We lined up at 10:30am under the huge archway (it felt soooo pro!). There were 4 of us in Cat 2 women, and I already knew one would beat me because she always does, and the other two I didn’t know. We went off with the Cat 1 and Cat 3’s all in one group. Immediately my body just said no. Which sucked, because my legs were fine. But my heart hates heat, and when it gets to 195bpm and just stays there even when I try to recover, I just can’t put anything out. The Cat 2’s left me in the dust, but I managed to grab Marie’s wheel, who is a crazy fast Cat 1, on the pavement climb and some of the dirt two track. The course has the consistently of baby powder, which means crappy traction. We made our way up to the first big climb, which is impossible to ride, unless you’re Catherine Pendrel (I saw a photo of her still riding it near the top), which I’m not. We all came off our bikes and started the steep push to the top. This is when I started to shake with chills and goosebumps. GREATTTTTT. About 4 minutes in or so, and I was already feeling the heat exhaustion/stroke crap.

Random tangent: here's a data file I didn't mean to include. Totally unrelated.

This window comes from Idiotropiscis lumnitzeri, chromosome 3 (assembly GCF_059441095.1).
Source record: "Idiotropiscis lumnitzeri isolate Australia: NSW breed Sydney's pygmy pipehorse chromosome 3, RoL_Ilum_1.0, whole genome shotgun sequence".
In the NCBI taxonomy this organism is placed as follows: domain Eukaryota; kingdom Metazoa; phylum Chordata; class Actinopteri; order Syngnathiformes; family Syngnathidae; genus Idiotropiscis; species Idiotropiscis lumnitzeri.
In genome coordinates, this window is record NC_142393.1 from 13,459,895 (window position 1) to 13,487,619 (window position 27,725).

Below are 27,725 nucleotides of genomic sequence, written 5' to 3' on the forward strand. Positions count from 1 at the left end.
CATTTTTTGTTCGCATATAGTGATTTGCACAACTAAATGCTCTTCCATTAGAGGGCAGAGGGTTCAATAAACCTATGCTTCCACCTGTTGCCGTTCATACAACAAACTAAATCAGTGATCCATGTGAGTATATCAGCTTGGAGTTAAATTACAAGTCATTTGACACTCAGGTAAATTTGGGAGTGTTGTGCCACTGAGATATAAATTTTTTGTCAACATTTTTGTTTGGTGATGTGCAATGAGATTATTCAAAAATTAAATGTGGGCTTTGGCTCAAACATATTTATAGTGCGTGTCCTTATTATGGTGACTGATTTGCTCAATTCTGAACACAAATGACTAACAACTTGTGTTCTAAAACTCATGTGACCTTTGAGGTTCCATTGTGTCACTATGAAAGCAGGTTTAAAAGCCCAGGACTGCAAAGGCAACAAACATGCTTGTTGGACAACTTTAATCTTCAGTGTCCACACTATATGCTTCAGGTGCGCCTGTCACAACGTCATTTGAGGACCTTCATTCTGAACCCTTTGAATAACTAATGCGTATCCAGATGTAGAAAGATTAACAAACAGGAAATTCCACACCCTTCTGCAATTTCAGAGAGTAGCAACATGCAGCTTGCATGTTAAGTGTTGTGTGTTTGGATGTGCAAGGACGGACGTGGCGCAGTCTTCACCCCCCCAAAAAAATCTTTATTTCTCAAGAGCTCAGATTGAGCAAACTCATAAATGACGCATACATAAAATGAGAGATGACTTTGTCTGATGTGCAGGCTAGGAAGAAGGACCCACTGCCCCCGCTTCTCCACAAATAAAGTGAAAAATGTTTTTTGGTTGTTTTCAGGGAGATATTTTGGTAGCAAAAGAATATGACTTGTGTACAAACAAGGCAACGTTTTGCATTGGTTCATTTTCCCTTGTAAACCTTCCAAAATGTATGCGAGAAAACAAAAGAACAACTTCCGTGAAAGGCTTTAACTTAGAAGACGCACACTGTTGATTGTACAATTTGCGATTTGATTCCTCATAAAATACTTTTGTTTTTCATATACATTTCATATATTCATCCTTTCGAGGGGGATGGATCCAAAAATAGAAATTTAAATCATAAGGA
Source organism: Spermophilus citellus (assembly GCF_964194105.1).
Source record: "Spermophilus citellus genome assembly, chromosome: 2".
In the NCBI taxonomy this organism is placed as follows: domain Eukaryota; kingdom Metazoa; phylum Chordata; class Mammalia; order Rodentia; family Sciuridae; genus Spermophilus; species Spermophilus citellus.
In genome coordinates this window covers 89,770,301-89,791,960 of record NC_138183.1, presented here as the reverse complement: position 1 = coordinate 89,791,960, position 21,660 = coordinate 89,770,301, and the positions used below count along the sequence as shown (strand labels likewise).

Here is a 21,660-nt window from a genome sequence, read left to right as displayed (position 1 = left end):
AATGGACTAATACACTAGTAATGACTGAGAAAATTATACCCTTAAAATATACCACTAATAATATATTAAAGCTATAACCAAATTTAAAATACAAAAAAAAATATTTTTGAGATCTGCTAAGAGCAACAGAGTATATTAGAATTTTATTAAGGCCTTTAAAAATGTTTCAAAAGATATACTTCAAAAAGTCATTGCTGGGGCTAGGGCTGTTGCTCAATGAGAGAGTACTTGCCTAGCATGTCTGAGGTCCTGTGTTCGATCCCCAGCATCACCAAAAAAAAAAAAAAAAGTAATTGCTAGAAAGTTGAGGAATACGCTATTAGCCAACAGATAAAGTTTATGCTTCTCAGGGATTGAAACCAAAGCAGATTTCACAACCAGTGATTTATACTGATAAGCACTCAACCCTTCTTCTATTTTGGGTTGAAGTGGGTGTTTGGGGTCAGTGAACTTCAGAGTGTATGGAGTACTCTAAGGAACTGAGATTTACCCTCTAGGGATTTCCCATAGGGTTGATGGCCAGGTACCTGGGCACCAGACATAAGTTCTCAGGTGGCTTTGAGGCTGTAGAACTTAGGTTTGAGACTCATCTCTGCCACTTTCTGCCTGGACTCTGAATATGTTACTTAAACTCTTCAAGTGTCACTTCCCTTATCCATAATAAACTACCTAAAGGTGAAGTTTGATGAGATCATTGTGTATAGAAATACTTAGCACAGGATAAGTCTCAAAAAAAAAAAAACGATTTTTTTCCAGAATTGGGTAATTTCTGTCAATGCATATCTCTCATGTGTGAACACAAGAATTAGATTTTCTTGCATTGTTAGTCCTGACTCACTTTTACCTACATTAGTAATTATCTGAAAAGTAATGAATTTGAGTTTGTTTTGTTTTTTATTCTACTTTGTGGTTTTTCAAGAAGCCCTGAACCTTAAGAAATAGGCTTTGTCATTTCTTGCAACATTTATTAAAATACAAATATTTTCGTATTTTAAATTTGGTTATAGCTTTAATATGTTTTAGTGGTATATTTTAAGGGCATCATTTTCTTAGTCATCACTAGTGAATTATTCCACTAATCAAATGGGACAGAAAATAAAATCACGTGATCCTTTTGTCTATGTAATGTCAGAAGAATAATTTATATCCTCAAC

The part up top was a mess to deal with in the pack. Girls were walking nearly all the technical climbs, and I was at nearly 200bpm just trying to survive. I caught a glance of the 3rd place gal in Cat 2, Erin going down the steep, techy descent that has three drops that I normally would never try to ride because I have “Career&Mortgage-itis” and she didn’t seem to be going as fast as I could expect. So I just bombed down. Scary, yes… but then I realized there’s no reason why I can’t ride things like that. I flew down that descent and closed up the gap. The course turned back to a climb coming through feed zone 1, so Erin quickly sped away as I struggled to get the legs to do anything. The small recovery I got on the descent didn’t do much as my heart decided once again to just go to max. The course enters an area with about 4 or so punchy steep climbs that normally I would be able to climb if I wasn’t red-lined and if I wasn’t wading through baby powder, so off the bike I came. I was feeling pretty dejected at this moment, and I started to get queasy under the non-relenting sun (no shade whatsoever on this course…). I tried to drink down water when I could. By now I knew Erin had a good 30-40 seconds, if not more, on me.